GRACE is the first Earth-monitoring mission in the history of space flight whose key measurement is not derived from electromagnetic waves either reflected off, emitted by, or transmitted through Earth's surface and/or atmosphere. Instead, the mission uses a microwave ranging system to accurately measure changes in the speed and distance between two identical spacecraft flying in a polar orbit about 220 kilometers (140 mi) apart, 500 kilometers (310 mi) above Earth. The ranging system is sensitive enough to detect separation changes as small as 10 micrometres (approximately one-tenth the width of a human hair) over a distance of 220 kilometers.
As the twin GRACE satellites circle the globe 15 times a day, they sense minute variations in Earth's gravitational pull. When the first satellite passes over a region of slightly stronger gravity, a gravity anomaly, it is pulled slightly ahead of the trailing satellite. This causes the distance between the satellites to increase. The first spacecraft then passes the anomaly, and slows down again; meanwhile the following spacecraft accelerates, then decelerates over the same point.
By measuring the constantly changing distance between the two satellites and combining that data with precise positioning measurements from Global Positioning System (GPS) instruments, scientists can construct a detailed map of Earth's gravity.
The two satellites (nicknamed "Tom" and "Jerry") constantly maintain a two-way microwave-ranging link between them. Fine distance measurements are made by comparing frequency shifts of the link. As a cross-check, the vehicles measure their own movements using accelerometers. All of this information is then downloaded to ground stations. To establish baseline positions and fulfill housekeeping functions, the satellites also use star cameras, magnetometers, and GPS receivers. The GRACE vehicles also have optical corner reflectors to enable laser ranging from ground stations, bridging the range between spacecraft positions and Doppler ranges.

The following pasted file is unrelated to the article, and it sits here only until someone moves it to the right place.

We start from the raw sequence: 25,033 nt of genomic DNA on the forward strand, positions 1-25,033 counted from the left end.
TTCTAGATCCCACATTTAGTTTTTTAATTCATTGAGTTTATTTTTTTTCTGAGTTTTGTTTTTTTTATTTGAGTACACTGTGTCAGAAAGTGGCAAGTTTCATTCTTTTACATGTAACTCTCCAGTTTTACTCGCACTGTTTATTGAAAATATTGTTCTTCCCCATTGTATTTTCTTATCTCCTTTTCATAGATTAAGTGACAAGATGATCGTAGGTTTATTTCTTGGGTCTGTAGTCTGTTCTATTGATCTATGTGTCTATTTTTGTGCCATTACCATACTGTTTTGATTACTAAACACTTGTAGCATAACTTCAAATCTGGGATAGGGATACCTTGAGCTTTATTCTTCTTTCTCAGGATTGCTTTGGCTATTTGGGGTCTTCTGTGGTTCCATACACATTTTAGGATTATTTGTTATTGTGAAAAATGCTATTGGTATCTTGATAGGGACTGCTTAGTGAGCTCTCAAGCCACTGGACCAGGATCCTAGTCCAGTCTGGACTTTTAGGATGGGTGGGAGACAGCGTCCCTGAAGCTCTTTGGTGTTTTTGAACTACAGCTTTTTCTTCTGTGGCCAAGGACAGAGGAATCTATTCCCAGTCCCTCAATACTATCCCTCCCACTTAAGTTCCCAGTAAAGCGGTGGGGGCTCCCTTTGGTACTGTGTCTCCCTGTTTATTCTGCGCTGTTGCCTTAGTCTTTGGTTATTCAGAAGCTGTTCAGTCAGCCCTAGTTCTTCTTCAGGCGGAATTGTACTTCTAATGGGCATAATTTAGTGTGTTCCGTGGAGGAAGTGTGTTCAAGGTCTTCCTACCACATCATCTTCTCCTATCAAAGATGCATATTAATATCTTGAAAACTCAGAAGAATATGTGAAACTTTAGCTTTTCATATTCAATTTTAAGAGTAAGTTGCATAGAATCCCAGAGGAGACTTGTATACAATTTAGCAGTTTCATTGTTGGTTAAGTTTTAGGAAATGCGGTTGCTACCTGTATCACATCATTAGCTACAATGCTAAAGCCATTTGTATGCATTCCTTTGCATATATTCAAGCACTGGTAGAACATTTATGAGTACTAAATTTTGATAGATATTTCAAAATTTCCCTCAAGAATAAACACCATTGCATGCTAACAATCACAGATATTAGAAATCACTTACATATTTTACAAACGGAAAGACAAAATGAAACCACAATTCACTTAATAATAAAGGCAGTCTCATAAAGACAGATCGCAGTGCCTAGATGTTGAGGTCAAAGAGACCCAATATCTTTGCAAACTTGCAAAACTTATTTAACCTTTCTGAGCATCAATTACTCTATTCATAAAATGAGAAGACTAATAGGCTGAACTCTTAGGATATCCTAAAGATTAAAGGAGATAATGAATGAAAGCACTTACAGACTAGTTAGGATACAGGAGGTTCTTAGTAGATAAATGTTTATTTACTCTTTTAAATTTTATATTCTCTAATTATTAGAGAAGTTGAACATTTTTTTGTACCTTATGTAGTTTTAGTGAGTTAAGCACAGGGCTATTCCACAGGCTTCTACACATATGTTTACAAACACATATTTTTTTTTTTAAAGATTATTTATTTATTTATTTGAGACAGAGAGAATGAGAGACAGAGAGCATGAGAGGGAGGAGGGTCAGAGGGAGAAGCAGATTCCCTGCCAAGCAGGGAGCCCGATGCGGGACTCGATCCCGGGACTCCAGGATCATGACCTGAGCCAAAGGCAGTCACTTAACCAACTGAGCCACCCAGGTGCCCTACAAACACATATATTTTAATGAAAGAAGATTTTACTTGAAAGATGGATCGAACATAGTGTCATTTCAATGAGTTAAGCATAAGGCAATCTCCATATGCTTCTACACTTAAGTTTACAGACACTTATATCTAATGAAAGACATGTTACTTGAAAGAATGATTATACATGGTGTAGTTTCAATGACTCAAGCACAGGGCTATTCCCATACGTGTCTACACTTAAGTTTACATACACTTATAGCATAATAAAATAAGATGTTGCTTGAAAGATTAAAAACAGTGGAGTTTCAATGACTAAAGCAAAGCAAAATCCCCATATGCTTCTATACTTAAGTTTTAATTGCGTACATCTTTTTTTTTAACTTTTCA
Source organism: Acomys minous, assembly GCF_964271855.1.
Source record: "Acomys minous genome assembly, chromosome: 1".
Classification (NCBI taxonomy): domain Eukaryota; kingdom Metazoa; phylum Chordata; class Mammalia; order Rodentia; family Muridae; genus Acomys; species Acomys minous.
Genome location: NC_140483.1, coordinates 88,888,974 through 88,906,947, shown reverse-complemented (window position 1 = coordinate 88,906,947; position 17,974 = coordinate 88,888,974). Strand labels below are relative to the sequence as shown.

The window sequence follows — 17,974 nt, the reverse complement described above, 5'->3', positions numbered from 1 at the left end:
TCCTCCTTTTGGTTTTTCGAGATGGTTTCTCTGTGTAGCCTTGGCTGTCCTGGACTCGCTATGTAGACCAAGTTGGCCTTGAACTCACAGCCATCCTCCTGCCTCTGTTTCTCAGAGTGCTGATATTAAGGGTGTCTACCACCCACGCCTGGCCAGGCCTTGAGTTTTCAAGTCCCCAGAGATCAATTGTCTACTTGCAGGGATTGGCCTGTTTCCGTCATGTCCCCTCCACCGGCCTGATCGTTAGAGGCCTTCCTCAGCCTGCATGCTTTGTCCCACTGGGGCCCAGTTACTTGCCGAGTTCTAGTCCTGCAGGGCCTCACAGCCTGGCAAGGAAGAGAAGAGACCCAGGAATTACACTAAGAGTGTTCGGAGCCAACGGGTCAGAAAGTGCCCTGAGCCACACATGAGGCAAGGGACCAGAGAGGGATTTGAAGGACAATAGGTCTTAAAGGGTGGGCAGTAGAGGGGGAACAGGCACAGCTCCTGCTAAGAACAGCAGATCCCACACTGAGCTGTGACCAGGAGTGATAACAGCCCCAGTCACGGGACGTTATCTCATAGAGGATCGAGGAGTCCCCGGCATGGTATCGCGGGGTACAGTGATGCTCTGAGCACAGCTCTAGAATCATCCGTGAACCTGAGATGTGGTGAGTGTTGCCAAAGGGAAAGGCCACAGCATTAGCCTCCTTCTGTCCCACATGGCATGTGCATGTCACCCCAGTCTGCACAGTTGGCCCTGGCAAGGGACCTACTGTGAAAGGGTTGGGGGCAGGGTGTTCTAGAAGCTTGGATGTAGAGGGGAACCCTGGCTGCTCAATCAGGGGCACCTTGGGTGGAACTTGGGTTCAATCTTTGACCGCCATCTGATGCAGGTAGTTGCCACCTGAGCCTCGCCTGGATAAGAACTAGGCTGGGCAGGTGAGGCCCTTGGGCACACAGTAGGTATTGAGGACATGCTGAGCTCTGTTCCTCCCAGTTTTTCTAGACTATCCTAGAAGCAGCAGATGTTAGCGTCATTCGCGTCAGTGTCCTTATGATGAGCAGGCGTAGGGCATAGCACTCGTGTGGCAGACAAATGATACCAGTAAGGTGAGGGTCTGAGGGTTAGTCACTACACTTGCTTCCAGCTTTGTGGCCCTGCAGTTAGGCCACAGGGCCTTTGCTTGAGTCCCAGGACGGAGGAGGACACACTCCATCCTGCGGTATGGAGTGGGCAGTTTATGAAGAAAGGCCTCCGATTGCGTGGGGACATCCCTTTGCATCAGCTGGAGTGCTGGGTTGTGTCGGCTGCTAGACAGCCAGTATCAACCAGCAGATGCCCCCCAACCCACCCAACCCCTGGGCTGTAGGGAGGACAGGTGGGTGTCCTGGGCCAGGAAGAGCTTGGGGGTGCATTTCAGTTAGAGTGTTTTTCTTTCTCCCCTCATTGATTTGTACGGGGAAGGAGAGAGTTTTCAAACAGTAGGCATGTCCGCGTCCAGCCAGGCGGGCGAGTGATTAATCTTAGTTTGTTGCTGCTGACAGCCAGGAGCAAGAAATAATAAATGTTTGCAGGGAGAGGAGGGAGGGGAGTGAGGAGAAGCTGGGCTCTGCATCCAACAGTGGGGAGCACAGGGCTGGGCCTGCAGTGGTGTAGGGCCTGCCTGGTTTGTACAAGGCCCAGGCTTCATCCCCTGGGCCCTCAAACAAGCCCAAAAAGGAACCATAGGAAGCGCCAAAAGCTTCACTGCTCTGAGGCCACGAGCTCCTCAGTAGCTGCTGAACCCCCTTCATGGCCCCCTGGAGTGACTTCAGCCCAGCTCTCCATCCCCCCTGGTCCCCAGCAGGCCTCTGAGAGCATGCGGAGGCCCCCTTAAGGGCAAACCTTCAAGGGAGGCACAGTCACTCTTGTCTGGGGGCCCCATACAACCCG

The spacecraft were manufactured by Astrium of Germany, using its "Flexbus" platform. The microwave RF systems, and attitude determination and control system algorithms were provided by Space Systems/Loral. The star cameras used to measure the spacecraft attitude were provided by Technical University of Denmark. The instrument computer along with a highly precise BlackJack GPS receiver and digital signal processing system has been provided by JPL in Pasadena. The highly precise accelerometer that is needed to separate atmospheric and solar wind effects from the gravitation data was manufactured by ONERA.
See also 
- Gravity Field and Steady-State Ocean Circulation Explorer (GOCE, launched March 2009)
- Gravity Recovery and Interior Laboratory (GRAIL, a similar probe intended to map the moon)
- "Grace Space Twins Set to Team Up to Track Earth's Water and Gravity". NASA/JPL.
- "Mission Overview". University of Texas. 19 Nov. 2008. Retrieved 2009-07-30.
- "GRACE Orbit Lifetime Prediction".
- "New Gravity Mission on Track to Map Earth's Shifty Mass". NASA/JPL.
- "NASA Missions Help Dissect Sea Level Rise". NASA/JPL.
- "Big Bang in Antarctica--Killer Crater Found Under Ice". Ohio State University.
- Chang, Kenneth (August 8, 2006). "Before the ’04 Tsunami, an Earthquake So Violent It Even Shook Gravity". The New York Times. Retrieved May 4, 2010.
- "Gravity data sheds new light on ocean, climate". NASA/JPL.
- "GRACE Launch Press Kit". NASA/JPL.
- GRACE mission home page (Primary Investigator)
- GRACE Tellus (JPL)
- GRACE mission home page (co Primary Investigator) (language: German)
- GRACE Mission Profile by NASA's Solar System Exploration
- Science@NASA article about GRACE
- Weighing Earth's Water from Space Estimating ground water using GRACE (written for non-scientists)
- Report by BBC showing early results
- GPS World Discussion of instrumentation